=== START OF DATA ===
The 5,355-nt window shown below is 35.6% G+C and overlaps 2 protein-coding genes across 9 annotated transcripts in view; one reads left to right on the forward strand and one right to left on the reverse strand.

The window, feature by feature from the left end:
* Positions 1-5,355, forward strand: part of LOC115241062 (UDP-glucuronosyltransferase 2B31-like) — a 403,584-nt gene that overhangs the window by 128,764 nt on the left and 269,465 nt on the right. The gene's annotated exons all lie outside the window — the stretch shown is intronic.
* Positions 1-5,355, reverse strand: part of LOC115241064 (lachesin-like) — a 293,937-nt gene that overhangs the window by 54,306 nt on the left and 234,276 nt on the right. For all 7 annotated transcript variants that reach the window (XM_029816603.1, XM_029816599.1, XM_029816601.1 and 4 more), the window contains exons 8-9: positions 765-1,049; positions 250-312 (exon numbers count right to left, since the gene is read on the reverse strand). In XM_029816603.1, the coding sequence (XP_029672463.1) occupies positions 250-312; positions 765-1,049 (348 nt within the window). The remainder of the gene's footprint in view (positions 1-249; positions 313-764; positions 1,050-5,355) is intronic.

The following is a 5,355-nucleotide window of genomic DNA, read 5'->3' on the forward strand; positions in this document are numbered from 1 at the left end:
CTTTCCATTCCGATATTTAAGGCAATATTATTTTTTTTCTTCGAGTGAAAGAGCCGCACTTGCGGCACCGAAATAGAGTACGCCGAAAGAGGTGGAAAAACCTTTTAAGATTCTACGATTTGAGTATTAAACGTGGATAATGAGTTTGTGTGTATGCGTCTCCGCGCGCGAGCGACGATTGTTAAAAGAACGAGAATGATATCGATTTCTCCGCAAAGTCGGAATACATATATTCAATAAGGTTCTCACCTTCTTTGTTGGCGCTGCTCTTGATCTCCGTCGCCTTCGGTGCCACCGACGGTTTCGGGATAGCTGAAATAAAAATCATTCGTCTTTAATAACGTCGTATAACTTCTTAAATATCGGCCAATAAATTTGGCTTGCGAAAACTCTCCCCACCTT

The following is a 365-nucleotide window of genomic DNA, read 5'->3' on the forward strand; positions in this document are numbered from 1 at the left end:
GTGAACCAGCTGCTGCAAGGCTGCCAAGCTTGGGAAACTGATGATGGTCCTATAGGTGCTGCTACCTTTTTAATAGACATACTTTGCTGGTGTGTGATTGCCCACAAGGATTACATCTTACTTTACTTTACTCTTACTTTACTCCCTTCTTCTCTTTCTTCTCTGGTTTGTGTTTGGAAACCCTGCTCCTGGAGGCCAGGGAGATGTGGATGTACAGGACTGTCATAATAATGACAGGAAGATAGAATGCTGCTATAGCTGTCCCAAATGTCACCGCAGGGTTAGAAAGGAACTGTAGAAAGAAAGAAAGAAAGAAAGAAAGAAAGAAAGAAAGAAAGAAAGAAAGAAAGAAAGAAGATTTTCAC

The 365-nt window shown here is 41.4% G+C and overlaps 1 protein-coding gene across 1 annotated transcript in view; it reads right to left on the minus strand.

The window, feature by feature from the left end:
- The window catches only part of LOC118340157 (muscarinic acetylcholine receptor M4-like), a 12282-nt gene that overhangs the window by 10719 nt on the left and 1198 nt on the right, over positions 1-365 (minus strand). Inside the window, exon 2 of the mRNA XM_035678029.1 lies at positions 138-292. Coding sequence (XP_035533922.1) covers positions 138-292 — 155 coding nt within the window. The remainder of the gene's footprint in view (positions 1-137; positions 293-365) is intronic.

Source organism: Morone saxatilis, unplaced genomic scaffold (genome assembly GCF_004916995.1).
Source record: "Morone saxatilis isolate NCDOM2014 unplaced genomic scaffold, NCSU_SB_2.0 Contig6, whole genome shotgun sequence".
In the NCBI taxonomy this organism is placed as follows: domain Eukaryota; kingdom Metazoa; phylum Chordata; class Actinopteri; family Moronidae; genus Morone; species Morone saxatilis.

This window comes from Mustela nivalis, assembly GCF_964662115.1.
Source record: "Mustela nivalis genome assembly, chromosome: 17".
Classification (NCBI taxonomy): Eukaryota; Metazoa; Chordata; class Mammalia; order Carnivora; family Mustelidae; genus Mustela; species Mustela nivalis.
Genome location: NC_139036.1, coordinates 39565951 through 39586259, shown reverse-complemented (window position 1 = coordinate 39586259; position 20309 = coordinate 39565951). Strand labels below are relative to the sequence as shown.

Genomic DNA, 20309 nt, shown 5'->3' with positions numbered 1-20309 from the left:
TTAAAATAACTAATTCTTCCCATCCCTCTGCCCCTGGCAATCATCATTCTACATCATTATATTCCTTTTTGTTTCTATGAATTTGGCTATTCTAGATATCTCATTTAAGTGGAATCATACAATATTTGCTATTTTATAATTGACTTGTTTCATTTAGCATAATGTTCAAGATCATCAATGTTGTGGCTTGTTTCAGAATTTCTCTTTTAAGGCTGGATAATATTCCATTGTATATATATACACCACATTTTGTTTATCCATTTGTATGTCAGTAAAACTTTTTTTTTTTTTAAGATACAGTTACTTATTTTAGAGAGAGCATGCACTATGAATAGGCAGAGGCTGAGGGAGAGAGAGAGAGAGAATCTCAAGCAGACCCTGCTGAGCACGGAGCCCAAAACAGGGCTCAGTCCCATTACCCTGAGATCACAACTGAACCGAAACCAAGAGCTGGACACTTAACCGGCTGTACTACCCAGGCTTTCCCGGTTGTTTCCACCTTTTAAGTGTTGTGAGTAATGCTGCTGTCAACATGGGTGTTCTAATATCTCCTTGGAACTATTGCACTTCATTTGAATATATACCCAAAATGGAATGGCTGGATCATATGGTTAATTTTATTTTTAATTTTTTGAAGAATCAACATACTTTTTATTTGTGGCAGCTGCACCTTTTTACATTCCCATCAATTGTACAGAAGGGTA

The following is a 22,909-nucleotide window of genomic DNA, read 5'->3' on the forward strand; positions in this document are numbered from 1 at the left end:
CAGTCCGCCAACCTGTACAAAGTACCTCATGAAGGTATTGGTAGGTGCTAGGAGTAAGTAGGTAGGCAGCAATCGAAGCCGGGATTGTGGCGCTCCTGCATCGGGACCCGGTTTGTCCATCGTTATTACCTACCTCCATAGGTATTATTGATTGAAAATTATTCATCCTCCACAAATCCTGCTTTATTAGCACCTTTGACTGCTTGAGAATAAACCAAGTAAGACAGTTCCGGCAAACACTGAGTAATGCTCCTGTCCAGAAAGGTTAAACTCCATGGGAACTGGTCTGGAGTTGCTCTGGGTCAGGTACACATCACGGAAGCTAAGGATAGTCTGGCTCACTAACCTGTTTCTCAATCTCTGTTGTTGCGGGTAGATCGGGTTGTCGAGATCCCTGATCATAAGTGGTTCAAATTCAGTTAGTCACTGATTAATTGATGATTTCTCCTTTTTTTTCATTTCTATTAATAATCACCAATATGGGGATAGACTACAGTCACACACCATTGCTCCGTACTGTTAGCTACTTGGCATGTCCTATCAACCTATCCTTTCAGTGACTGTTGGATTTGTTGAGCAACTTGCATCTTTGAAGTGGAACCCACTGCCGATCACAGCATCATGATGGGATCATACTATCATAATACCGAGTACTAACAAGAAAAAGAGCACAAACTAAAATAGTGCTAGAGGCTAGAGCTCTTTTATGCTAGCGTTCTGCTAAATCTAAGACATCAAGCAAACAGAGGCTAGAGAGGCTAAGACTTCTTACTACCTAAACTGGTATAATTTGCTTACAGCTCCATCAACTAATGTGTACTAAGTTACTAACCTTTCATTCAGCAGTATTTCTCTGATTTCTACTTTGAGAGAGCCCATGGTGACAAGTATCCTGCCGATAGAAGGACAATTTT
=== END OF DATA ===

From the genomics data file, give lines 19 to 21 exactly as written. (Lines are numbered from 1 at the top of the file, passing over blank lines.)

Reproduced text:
Genomic DNA, 20309 nt, shown 5'->3' with positions numbered 1-20309 from the left:
TTAAAATAACTAATTCTTCCCATCCCTCTGCCCCTGGCAATCATCATTCTACATCATTATATTCCTTTTTGTTTCTATGAATTTGGCTATTCTAGATATCTCATTTAAGTGGAATCATACAATATTTGCTATTTTATAATTGACTTGTTTCATTTAGCATAATGTTCAAGATCATCAATGTTGTGGCTTGTTTCAGAATTTCTCTTTTAAGGCTGGATAATATTCCATTGTATATATATACACCACATTTTGTTTATCCATTTGTATGTCAGTAAAACTTTTTTTTTTTTTAAGATACAGTTACTTATTTTAGAGAGAGCATGCACTATGAATAGGCAGAGGCTGAGGGAGAGAGAGAGAGAGAATCTCAAGCAGACCCTGCTGAGCACGGAGCCCAAAACAGGGCTCAGTCCCATTACCCTGAGATCACAACTGAACCGAAACCAAGAGCTGGACACTTAACCGGCTGTACTACCCAGGCTTTCCCGGTTGTTTCCACCTTTTAAGTGTTGTGAGTAATGCTGCTGTCAACATGGGTGTTCTAATATCTCCTTGGAACTATTGCACTTCATTTGAATATATACCCAAAATGGAATGGCTGGATCATATGGTTAATTTTATTTTTAATTTTTTGAAGAATCAACATACTTTTTATTTGTGGCAGCTGCACCTTTTTACATTCCCATCAATTGTACAGAAGGGTA

The following is a 22,909-nucleotide window of genomic DNA, read 5'->3' on the forward strand; positions in this document are numbered from 1 at the left end: